The Mornin' Mail is published every weekday except major holidays
Thursday, September 25, 2003 Volume XII, Number 70

did ya know?

Did Ya Know?. . .The Carthage Masonic Lodge #197 will intiate 3 new candidates during a 1st degree special meeting at 7 p.m. on Thurs., Sept. 25th , at the Masonic Temple located directly behind the Carthage Public Library. Will eat before. All area Masons are invited. For more info call Rob Lewis at 623-7112.

Did Ya Know?. . .The Community Blood Center of the Ozarks has issued a Code Yellow Alert for all blood types. A blood drive will be held at the McCune-Brooks Hospital, 627 W. Centennial, Carthage, from 1-4 p.m. on Thursday, Sept. 25th.

Did Ya Know?. . .The Carthage Veterans Alliance will meet at the V.F.W., Thurs., Sept. 25th at 7 p.m. in order to plan the Annual Veterans Day Service to be held on Nov. 11th, 2003. All Veteran Organizations are invited to this meeting.

today's laugh

I had to get rid of my lap dog. Every time I sat on his lap he bit me.

If a Hottentot tot taught a Hottentot tot to talk e’er the tot could totter, ought the Hottentot tot be taught to say aught, or naught, or what ought to be taught her?

If to hoot and to toot a Hottentot tot be taught by a Hottentot tutor, should the tutor get hot if the Hottentot tot hoot and toot at the Hottentot tutor?

A Chronological Record of Events as they have Transpired in the City and County since our last Issue.


A "good Samaritan" came to Marshal Stafford this morning and told him of finding a sick man lying in the stock yards near the Missouri Pacific depot. The officer took Dr. Ketcham and went to the place.

They there found a sight certainly sad enough to stir the pity of the hardest hearted. A thin weakened old man lay on the ground, rolling in pain, the blistering sun beating down furiously hot upon his face. The doctor soon eased the agony and the old man told his story.

He was from Texas and came to work on the railroad construction gang. He was at the McNerney camp on the Carthage & Western when he took slightly ill. He quit work and started to town but as he journeyed towards the city his illness became worse and it was only by extreme exertion that he managed to drag himself as far as the depot stock yards.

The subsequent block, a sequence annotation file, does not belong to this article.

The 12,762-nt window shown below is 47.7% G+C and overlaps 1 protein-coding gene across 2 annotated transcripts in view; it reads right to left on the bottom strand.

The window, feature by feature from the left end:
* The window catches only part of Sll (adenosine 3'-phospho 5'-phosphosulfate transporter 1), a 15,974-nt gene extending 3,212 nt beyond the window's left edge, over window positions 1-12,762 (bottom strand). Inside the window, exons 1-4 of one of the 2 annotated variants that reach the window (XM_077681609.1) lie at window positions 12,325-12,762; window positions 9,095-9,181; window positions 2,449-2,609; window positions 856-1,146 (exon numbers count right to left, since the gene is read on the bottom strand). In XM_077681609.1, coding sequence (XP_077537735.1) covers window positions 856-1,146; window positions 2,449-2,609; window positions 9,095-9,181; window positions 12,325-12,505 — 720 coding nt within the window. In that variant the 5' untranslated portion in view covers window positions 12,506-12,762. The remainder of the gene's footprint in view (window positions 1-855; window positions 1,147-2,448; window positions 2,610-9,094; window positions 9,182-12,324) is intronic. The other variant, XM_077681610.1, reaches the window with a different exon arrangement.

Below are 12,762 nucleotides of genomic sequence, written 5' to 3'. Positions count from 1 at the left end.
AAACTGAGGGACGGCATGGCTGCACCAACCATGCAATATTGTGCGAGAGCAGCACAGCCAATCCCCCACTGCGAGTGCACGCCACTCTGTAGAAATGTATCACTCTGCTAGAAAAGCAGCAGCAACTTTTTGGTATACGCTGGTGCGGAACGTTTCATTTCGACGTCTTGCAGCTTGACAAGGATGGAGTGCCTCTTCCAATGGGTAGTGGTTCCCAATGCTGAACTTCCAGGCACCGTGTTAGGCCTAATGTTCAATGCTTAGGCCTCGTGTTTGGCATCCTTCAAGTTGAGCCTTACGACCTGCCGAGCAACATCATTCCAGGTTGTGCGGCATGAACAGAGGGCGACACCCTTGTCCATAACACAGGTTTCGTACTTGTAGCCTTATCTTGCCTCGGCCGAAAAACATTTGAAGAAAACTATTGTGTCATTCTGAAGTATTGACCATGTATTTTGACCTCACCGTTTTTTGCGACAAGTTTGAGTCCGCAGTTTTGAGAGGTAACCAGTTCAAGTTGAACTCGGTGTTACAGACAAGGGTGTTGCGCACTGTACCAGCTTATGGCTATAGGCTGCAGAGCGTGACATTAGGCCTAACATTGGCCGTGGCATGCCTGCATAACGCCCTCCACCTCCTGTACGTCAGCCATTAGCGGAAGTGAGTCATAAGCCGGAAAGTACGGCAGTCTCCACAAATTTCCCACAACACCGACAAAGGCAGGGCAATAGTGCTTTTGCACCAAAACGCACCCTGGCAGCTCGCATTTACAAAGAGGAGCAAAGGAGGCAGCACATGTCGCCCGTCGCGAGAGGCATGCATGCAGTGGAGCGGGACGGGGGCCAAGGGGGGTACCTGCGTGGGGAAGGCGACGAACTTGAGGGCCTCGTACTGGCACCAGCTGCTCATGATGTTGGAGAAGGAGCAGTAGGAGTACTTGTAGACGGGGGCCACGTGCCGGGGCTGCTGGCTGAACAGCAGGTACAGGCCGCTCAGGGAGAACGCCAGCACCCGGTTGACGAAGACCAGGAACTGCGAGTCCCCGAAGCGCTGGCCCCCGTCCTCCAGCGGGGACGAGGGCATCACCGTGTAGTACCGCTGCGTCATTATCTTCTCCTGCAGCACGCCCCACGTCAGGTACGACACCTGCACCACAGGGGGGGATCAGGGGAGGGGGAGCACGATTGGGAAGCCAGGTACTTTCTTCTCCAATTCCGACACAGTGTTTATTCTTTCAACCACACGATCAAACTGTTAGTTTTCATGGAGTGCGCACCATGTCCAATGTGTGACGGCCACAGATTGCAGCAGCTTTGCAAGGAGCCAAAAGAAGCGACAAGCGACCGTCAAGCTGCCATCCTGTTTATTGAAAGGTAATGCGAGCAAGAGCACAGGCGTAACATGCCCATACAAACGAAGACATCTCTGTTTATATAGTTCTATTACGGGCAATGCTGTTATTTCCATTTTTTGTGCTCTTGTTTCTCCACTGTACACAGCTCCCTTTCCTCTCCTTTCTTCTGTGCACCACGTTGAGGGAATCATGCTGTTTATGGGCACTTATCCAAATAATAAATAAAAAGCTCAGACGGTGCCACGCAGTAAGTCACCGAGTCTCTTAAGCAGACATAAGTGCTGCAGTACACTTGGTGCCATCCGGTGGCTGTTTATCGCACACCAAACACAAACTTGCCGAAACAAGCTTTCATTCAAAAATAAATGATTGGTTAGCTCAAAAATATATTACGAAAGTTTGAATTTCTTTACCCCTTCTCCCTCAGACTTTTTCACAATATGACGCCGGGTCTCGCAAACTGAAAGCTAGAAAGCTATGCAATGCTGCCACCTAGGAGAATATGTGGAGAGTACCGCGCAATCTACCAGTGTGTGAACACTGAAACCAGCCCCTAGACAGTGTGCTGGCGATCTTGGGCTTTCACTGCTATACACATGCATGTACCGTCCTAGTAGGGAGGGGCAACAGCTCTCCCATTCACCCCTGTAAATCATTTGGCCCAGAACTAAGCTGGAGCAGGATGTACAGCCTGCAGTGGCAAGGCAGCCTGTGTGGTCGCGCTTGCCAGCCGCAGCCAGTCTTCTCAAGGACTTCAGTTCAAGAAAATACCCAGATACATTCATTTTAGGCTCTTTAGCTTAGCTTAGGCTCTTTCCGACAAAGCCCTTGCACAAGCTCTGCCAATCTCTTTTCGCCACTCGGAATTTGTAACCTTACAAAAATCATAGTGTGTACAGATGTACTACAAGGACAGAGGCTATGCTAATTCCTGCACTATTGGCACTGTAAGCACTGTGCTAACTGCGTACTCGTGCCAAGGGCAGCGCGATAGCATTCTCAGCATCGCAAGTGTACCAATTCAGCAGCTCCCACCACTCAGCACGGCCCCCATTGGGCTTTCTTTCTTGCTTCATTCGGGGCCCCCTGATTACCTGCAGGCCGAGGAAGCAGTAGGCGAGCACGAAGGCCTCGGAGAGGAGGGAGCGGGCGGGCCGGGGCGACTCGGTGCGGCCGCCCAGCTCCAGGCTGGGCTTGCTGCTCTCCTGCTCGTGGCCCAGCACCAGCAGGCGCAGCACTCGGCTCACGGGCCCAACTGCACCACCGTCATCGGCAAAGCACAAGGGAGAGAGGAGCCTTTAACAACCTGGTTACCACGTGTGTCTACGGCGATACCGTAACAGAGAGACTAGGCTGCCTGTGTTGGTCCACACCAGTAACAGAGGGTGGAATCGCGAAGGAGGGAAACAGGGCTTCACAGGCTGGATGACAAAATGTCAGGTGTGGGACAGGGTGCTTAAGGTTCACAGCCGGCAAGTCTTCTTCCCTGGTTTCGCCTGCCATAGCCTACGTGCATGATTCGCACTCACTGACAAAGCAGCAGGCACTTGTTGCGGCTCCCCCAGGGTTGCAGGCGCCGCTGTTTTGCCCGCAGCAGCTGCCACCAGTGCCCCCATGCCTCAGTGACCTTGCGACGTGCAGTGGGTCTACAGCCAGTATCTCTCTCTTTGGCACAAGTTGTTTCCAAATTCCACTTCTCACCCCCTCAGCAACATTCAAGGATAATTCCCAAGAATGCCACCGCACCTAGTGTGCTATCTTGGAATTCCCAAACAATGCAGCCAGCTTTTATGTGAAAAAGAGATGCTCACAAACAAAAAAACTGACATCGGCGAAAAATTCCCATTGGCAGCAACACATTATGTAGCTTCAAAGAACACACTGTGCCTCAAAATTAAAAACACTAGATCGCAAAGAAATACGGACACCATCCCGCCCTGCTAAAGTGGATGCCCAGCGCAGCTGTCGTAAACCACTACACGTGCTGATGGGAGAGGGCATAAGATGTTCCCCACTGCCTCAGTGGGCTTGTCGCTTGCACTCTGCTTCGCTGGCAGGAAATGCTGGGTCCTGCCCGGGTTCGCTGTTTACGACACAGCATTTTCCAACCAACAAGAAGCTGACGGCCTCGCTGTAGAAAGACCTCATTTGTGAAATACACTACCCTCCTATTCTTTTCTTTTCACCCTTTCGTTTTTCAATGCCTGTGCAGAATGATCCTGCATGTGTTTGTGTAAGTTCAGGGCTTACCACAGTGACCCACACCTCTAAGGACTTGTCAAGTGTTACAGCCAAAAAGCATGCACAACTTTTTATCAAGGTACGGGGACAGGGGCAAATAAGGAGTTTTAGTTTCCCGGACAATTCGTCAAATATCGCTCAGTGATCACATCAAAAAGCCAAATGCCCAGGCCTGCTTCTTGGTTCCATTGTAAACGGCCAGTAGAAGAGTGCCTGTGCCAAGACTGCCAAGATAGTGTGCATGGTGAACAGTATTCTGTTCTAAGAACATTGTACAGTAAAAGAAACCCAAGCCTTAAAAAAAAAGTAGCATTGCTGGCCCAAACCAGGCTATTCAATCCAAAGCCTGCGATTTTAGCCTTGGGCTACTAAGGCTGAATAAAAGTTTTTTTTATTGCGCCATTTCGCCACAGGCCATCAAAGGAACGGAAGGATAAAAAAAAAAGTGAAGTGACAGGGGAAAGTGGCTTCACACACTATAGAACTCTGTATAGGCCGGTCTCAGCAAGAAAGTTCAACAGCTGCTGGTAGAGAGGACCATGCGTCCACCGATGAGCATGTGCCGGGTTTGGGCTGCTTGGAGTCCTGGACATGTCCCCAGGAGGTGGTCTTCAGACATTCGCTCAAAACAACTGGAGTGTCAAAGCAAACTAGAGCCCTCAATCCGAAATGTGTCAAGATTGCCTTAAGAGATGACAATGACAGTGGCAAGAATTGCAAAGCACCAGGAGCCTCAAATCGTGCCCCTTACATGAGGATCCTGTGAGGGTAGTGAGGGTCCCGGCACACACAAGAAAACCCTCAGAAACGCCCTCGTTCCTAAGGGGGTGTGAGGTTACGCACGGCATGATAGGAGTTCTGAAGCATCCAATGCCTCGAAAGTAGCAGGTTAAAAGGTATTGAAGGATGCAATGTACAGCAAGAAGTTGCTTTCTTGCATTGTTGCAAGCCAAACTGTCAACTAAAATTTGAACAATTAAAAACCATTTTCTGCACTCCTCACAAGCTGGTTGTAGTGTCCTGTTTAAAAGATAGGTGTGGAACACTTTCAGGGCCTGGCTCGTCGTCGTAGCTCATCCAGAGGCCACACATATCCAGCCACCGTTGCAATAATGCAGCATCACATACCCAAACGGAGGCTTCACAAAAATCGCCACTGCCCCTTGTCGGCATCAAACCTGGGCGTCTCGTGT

Today's Feature

More Housing Planned.

The City Council endorsed an expansion of the housing development just south of HH on Chapel Road during the regular Council meeting Tuesday evening. The endorsement will be included in an application by New Beginnings Development, Inc. for participation in a Federal housing program.

If the development is approved by the state, the company plans to build 36 more single family homes that would be valued in the range of $80 to $90,0000 and rent for about $500 a month. After 15 years, the renter would receive a 45% discount on the then appraised value if they wish to purchase the home.

The Council approved the designation of the Carthage Convention and Visitors Bureau as the City’s Destination Marketing Organization.

Police Chief Dennis Veach noted to the Council the passing of Harry Putnam and said his death was a "great loss" to the City. Veach had worked with Putnam on last year’s United Way Campaign and said Harry committed many hours of work behind the scenes to enhance all facets of the community.

NASCAR to the Max

With Hurricane Isabel washing out qualifying for Sunday’s running of the MBNA America 400 from Dover (DE) International Speedway the starting grid was determined by driver’s points. That allowed point’s leader Matt Kenseth to start from the pole (first) starting position. When the green flag fell, Kevin Harvick quickly took command and led the first double hand full of laps. Ryan Newman then established himself as a threat by leading an extended period. A flat tire relegated Newman to the pits where he lost nearly two laps.